Many of you came yesterday to our gift day. I thank you for that. But how many of you brought someone else, how many of you said to someone “come with me this morning”. How many of you suggested that being in Church might have been the right place for someone? That coming into the presence of God might help them, support them, give them joy.
Any why? Are we ashamed of all this? Are we embarrassed by this little habit of ours? Is that why we only come on a Sunday morning when all the respectable people are still tucked up in bed or out on the car boot sales?
We are called to be evangelists. We are called to harvest for the world. Am I asking you to stand on a street corner and harangue the passers by? You and I know that this is not effective mission, because all it does is highlight the difference between where people think they are and where they think God and his Church is at. How many people have said to you “I’m not good enough to come to Church!” How many people say even in this congregation “I am not good enough to come to this altar rail to share in the body of Christ”.
But this community exists because it is God who makes us worthy, and invites us into him. He does not want us to preach in obscure or remote terms about an invisible God, but to do something much more within our own experience.
Recall from the book of Mark where Jesus heals a demoniac.
As he was getting into the boat, the man who had been possessed with demons begged him that he might be with him. And he did not permit him but said to him, “Go home to your friends and tell them how much the Lord has done for you, and how he has had mercy on you.” And he went away and began to proclaim in the Decapolis how much Jesus had done for him, and everyone marveled.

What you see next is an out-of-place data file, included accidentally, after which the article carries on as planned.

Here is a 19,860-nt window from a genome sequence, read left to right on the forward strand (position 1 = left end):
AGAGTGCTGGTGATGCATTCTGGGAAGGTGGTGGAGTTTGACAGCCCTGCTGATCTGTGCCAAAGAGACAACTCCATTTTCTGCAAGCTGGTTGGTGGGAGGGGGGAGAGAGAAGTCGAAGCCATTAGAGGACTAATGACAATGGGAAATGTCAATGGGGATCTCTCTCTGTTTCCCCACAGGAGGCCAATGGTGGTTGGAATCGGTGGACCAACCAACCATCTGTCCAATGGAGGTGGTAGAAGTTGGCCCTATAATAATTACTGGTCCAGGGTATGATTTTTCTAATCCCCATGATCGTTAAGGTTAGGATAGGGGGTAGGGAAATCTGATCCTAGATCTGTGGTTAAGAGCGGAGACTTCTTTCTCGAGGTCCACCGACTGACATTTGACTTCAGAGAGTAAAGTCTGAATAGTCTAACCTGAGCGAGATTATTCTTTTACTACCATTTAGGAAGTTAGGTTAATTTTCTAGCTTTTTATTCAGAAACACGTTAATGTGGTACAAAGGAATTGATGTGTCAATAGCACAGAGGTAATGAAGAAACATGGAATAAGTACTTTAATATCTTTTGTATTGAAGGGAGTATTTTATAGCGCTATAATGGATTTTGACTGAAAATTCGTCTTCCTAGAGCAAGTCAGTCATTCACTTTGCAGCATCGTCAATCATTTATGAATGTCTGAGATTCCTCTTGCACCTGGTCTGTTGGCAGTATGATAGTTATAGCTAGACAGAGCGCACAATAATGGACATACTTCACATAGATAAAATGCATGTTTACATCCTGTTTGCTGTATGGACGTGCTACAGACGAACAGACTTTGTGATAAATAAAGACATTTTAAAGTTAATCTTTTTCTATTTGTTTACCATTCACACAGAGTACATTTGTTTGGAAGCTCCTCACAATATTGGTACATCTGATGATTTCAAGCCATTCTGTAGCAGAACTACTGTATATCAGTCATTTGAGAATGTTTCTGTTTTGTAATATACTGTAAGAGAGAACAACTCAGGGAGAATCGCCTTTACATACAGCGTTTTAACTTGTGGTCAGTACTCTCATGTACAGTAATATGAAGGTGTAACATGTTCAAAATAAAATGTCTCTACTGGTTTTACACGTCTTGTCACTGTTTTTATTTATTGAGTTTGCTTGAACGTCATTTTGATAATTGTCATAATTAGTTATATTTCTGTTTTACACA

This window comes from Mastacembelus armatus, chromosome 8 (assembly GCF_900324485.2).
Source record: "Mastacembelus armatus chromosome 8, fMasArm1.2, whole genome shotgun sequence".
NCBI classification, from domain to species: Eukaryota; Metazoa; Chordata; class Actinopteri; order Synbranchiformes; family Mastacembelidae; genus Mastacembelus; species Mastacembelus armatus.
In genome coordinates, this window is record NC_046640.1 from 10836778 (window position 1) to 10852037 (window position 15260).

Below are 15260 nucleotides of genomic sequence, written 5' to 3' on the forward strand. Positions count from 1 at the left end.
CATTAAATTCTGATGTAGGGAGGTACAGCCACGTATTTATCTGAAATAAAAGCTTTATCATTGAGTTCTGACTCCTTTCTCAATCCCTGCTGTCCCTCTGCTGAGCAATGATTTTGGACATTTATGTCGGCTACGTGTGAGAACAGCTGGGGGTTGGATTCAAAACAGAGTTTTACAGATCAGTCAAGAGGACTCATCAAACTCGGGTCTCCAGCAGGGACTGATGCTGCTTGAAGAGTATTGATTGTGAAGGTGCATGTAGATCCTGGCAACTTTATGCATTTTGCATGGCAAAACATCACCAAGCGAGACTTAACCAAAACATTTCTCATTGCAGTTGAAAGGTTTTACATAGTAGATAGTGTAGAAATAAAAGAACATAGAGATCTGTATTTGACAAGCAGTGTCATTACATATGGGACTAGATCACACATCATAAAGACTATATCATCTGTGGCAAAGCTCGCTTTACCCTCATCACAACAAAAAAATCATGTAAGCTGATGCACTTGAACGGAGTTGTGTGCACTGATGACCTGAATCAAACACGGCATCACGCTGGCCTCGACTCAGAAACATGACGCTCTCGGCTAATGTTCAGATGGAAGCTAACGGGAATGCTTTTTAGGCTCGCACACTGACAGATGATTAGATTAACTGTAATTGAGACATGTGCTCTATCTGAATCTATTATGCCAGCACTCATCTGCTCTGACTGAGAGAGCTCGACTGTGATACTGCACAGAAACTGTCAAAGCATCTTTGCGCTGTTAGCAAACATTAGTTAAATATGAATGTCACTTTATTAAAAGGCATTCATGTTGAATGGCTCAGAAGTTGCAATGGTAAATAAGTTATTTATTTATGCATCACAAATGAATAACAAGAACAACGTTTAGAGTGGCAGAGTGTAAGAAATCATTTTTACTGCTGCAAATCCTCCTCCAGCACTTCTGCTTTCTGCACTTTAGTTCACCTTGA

Everyone marvelled, because the man did not go out and tell them about Jesus, but he told them about what Jesus had done for him. In the same way, we need to tell people of what Jesus Christ does for us, the who, what, how and where will come later; share what Christ does for you, and people will want more.
This is not shoving it down people’s throats, because you are only sharing of yourself. It’s only when you stand apart and speak of Christ as some impersonal idea, rather than the relationship that you have with him then it becomes an imposition.
I know of a man who had spent time in prison, who looked to all intents and purposes like someone you would cross the road to avoid. His walk with God began when he met another who looked even harder and more embittered than himself in the Gym, muscles and tattoos – you get the idea – but this second man exuded such calm and inner peace, the sort of calm that can only come through Christ, that this formerly dangerous man thought “I’ll have some of that” and he was transformed.
Each and everyone of you has the power to do that. To take your relationship with God – even if it feels at times a bit shaky or fledgeling –and to share it with others, this is the work of evangelising I ask you to do.
So, the harvest is rich. The labourers are – well, growing, but still few. Go out into the harvest field – the mission field of Elson and Hardway and bring back into this building a harvest of people, a sheaf of souls.
So, who will you invite next week?